HTB South

Comparable efficacy and pregnancy outcomes with boosted atazanavir and lopinavir at standard doses

Polly Clayden, HIV i-Base

Retrospective data collected from nine London centres and presented at IAS 2013 suggests atazanavir/ritonavir (ATV/r) and lopinavir/ritonavir (LPV/r) at standard doses are comparable in efficacy and pregnancy outcomes.

In the UK and Ireland uptake of ART is high and rates of vertical transmission are low. HIV positive pregnant women frequently use protease inhibitors (PIs) despite concerns about pre-term delivery (for which data are conflicting) and altered pharmacokinetics.

The two PIs most commonly prescribed in this situation are ATV/r and LPV/r. Melissa Perry showed findings from a case note review conducted between September 2007 and August 2012 to look at which, if either, is preferred for pregnant women.

The investigators compared infant outcomes: pre-term delivery, transmission, birth weight, need for phototherapy and birth defects. Tolerability and virological response were compared in the women.

The analysis included 493 pregnancies. Women were a median age of 33 years, 81% were black African, 97% acquired HIV through heterosexual exposure, only 0.6% from injection drug use, 4% were coinfected with hepatitis B and 1% hepatitis C.

ATV/r use increased and LPV/r use decreased over the study period; overall 187 women received ATV/r and 306 LPV/r. Tenofovir/FTC was the most common RTI backbone for women receiving ATV/r (70%) and AZT/3TC for those receiving LPV/r (62%) – again reflecting changes in standard of care. The majority – 88% and 92% for ATV/r and LPV/r respectively – received the standard PI dose.

There were similar proportions of pre-term (< 37 weeks) deliveries in both treatment groups: 13% with ATV/r (n=19) vs 14% with LPV/r (n=40). Background population rate is 8% in UK and Ireland. There were also no differences in outcomes between women who conceived on antiretroviral treatment compared to those who received it post conception (See Table1).

There were two transmissions: ATV/r 1 (0.7%) vs LPVr 1 (0.4%), giving an overall rate of 0.5%.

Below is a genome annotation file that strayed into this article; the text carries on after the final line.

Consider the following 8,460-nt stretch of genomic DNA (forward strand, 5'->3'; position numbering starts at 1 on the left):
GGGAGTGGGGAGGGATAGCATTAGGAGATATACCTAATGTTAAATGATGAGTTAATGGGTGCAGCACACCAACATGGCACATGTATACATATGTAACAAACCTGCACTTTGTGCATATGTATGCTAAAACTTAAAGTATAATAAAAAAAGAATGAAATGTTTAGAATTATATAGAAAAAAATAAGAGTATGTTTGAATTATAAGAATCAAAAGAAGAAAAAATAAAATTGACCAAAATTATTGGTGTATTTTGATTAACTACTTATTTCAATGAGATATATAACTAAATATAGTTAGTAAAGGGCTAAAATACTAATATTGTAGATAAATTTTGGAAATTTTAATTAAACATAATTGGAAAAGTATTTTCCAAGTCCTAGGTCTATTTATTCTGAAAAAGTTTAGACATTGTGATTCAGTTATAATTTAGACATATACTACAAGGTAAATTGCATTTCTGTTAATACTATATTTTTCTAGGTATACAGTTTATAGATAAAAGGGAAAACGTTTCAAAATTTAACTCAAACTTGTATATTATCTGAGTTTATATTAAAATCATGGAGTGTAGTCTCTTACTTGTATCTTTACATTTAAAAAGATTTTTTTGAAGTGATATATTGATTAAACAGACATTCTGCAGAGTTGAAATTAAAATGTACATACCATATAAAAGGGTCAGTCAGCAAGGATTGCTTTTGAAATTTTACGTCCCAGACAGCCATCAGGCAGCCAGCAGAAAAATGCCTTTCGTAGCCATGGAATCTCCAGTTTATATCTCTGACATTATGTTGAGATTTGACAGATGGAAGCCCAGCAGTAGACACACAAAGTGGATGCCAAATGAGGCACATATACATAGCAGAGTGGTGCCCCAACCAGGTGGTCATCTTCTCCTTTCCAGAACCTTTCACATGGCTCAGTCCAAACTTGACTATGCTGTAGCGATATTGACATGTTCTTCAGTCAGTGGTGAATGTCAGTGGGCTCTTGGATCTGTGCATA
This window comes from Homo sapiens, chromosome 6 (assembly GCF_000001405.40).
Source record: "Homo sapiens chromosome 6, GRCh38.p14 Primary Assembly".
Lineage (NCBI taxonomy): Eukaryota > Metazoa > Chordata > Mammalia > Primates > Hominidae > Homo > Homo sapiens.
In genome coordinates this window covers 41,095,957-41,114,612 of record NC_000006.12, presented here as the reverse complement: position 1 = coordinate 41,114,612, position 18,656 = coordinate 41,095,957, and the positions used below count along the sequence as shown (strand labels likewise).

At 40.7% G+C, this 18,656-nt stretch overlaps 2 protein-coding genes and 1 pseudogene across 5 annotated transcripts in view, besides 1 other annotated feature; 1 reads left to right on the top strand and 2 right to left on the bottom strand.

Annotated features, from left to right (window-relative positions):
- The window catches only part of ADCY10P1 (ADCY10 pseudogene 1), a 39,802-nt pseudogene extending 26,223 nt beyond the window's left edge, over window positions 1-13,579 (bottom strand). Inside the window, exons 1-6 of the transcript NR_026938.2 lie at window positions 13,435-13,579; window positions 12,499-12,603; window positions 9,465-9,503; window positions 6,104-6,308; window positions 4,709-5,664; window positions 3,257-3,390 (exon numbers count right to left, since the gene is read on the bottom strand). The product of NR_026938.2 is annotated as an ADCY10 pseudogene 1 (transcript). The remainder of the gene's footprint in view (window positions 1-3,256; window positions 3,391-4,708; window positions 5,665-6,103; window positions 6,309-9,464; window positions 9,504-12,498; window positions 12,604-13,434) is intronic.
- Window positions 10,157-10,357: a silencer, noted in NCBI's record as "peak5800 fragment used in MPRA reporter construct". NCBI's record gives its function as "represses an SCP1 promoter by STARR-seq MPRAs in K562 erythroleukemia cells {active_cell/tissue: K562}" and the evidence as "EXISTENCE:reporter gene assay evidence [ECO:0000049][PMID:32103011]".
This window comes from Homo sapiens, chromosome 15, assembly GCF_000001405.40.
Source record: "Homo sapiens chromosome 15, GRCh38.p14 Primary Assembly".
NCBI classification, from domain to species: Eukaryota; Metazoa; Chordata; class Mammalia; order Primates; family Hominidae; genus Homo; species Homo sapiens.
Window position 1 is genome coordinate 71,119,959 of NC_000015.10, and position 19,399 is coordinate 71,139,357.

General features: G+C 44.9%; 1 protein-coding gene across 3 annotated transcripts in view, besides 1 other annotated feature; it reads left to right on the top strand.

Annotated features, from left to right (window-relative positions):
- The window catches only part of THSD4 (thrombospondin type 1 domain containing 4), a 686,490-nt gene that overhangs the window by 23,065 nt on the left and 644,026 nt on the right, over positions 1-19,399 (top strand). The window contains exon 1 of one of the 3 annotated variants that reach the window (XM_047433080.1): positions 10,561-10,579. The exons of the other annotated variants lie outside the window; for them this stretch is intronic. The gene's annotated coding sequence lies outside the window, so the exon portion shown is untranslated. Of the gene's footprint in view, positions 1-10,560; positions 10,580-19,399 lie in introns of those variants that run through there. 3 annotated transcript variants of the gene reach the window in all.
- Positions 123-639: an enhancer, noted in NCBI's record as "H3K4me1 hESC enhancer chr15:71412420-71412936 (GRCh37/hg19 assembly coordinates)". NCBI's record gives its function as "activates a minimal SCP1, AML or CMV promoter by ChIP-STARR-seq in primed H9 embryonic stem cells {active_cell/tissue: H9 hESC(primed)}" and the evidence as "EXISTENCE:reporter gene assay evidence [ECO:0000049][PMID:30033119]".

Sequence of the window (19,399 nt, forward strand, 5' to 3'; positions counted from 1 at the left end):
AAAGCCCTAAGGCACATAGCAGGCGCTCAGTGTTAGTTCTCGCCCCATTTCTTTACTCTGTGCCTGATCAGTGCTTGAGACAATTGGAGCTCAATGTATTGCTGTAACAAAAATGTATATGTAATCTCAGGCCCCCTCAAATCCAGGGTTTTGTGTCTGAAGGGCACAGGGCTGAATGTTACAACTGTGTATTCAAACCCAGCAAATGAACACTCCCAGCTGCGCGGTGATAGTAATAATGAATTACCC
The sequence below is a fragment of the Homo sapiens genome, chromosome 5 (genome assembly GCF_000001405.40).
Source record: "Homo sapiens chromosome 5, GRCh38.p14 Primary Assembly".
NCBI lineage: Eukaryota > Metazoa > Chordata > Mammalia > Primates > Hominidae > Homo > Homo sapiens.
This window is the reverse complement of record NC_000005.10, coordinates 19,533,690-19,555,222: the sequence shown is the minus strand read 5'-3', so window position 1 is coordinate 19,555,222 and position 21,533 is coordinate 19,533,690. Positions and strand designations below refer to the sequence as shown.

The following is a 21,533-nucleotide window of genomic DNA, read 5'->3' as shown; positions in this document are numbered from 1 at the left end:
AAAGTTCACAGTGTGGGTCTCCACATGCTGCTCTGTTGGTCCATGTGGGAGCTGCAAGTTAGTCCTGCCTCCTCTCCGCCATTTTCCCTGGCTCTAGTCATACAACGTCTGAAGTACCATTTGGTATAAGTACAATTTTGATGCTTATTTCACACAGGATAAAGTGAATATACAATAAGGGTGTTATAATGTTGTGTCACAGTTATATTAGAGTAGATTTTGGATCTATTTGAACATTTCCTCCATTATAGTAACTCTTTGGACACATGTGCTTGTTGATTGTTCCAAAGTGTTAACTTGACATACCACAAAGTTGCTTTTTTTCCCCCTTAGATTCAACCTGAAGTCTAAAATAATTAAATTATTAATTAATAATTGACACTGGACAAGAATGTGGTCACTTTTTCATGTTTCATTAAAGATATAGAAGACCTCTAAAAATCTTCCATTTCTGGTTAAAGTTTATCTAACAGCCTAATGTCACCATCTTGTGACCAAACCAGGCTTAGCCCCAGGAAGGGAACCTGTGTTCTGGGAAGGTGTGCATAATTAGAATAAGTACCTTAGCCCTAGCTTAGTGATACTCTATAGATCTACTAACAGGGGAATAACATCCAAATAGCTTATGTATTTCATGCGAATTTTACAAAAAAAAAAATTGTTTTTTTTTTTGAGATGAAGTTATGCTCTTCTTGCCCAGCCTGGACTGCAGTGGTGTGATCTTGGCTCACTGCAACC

The percentage of infants requiring phototherapy was low: ATV/r 2 (2%) vs LPV/r 2 (1%) and not seen more frequently in the ATV/r group (but very small numbers to make any comparison).

Table 1: Timing of ART in pregnancy
Timing of ART Atazanavir/r Lopinavir/r Total
Pre-conception 95 82 177
Post-conception 92 224 316
Total 187 306 493

Birth defects were consistent with that reported to the Antiretroviral Pregnancy Register and occurred in 3 (3%) and 2 (2%) of infants exposed to ATV/r and LPV/r respectively at conception.

Low birth weight (<2500 g) occurred in 15% of infants in both treatment groups.

Two (2%) and 5 (5%) women receiving ATV/r pre- and post conception discontinued their PI due to tolerability, compared to 5 (6%) and 24 (11%) respectively for those receiving LPV/r. Although none of the comparisons were significant, Dr Perry pointed out that 55% of the 11% discontinuations in the post-conception LPV/r group were related to nausea and vomiting.

Women started ATV/r and LPV/r at a median of 20 and 22 weeks gestation. The majority of women had undetectable viral load (<50 copies/mL) at delivery: ATV/r 85% vs LPV/r 81%, p=0.61. Median time to undetectable: ATV/r 56 days vs LPV/r 43 days, p=0.52. This was despite the majority of women who received ATV/r receiving it at the standard dose with concomitant tenofovir.

This is the first study comparing pregnancy outcomes between these two PIs. Although it is limited as it is small and retrospective the findings are encouraging. Both regimens were successful in preventing vertical transmission. There were no differences in rates of pre-term delivery, outcomes, tolerability or virological suppression.

The pre-term delivery rate reported in this study is comparable to some studies and more favourable than others.


As the numbers of women in this analysis were small, the difference in side effects between LPV/r and ATV/r was not significant but the increase in discontinuations among women receiving LPV/r due to nausea and vomiting is worth emphasis and likely to become so with a larger sample size.

As with non-pregnant adults the use of LPV/r is declining and ATV/r increasing over time. It is reassuring that – despite the majority of women who received ATV/r receiving it at the standard dose with concomitant tenofovir – there was good viral suppression and a low transmission rate as with the women in the US cohort with increased doses of PIs described above.


Perry M et al. Lopinavir and atazanavir in pregnancy: comparable infant outcomes, virological efficacy and preterm delivery rates. 7th IAS Conference on HIV Pathogenesis Treatment and Prevention, 30 June – 3 July 2013, Kuala Lumpur, Malaysia. Oral Abstract TUAC0101.

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